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Ask the Experts: Source of Unintentional Sour Flavors in Beer

Homebrew expert Brad Smith, author of the Beersmith homebrewing software and the voice behind the Beersmith podcast, discusses the causes of unintentional sour flavors in beer.

Brad Smith Mar 15, 2018 - 4 min read

Ask the Experts: Source of Unintentional Sour Flavors in Beer Primary Image

A Craft Beer & Brewing Magazine reader recently asked us the following question:

Last year I was making some great beer, but several batches ago I started getting sour flavors in my beer, and it seems to be getting worse with every batch. What can I do?

Your sour-beer problem is almost certainly being caused by bacteria. Bacteria such as Lactobacillus and Pediococcus occur naturally and will infect and rapidly sour a batch of beer if you don’t kill them off using sanitizers. These bacteria produce lactic acid and are widely used in sour-beer brewing.

Poor sanitation could be the cause, but if you have not changed your sanitation process in the past year, it may not be the problem. The fact that the problem is occurring from batch to batch and you did not have it earlier indicates that some of your equipment may be infected. Most likely one or more pieces of equipment on the “cold side” of your system are infected with bacteria, which is then souring your beer during transfer, fermentation, or storage.

I say that the “cold side” is the problem because your beer is not subject to infection during the mash, and the boil as the act of boiling will kill any bacteria. However, it is possible for your chiller, pump, transfer tubes, fermentor, or even bottling bucket or kegs to be infected.

The most likely location for an infection is plastic, rubber, or silicone. Unfortunately, even a small scratch in a plastic bucket can harbor bacteria that are very difficult to remove. While stainless-steel and other metals are largely impervious to infection if properly sanitized, it is possible for your fittings, gaskets, valves, pump heads, and tubes to harbor bacteria.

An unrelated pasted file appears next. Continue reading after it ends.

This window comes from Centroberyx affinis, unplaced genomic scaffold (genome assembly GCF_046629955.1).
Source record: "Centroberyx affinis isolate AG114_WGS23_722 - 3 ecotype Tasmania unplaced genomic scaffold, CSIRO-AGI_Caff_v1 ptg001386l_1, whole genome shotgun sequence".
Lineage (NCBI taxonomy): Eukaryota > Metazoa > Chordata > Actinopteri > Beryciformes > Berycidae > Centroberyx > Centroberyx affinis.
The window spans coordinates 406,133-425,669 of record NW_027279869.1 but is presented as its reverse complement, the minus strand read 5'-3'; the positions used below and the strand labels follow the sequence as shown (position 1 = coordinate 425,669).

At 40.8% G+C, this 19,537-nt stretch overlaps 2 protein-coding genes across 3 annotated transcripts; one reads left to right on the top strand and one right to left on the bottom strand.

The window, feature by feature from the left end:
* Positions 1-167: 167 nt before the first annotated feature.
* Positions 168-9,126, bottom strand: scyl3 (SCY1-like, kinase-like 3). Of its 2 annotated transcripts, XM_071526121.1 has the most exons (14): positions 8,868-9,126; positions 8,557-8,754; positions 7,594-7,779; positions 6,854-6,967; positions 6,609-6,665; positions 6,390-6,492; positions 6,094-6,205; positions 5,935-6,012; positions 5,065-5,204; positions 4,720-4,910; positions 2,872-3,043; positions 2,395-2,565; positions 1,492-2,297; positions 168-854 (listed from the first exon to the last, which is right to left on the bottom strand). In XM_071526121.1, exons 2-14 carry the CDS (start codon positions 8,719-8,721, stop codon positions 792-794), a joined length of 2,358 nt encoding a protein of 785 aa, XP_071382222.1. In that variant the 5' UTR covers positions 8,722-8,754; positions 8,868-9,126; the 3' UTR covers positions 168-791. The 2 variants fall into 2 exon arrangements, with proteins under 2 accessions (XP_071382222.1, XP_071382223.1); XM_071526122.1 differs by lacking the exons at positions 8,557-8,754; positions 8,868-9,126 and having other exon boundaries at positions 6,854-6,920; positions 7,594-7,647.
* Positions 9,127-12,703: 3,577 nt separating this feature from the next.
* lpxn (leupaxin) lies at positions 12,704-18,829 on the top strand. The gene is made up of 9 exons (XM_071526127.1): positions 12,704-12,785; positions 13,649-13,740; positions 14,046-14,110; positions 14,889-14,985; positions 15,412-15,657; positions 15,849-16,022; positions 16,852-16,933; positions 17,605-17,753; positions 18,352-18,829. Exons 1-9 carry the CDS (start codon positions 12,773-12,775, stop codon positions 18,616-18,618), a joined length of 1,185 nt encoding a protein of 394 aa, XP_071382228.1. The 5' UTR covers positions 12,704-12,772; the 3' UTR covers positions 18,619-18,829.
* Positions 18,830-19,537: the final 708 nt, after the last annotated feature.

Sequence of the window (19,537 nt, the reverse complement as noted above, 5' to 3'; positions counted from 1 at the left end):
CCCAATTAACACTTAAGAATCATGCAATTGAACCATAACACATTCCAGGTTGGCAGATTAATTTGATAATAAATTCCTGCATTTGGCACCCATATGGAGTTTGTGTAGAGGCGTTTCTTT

At a minimum, I recommend disassembling all of your fittings, hoses, gaskets, valves, pump heads, and other interfaces and giving them a thorough cleaning and then soaking for a bit in sanitizer. If that fails, you might want to consider replacing old hoses, gaskets, plastic utensils, and other rubber and plastic in your system to eliminate potential sources of an infection.

Finally, I want to mention that it is also possible to create sour beer if you have improperly stored ingredients, such as wet malts. In this case, an infection of the malt before brewing can produce lactic acid in the malt or mash that then can carry forward to the beer. Essentially, you are creating a sour mash. This is far less common than a cold-side bacterial infection, but it is a possibility you should be aware of.

If you have a question for the experts or want to share your expertise, email us at [email protected] or visit our website at beerandbrewing.com.

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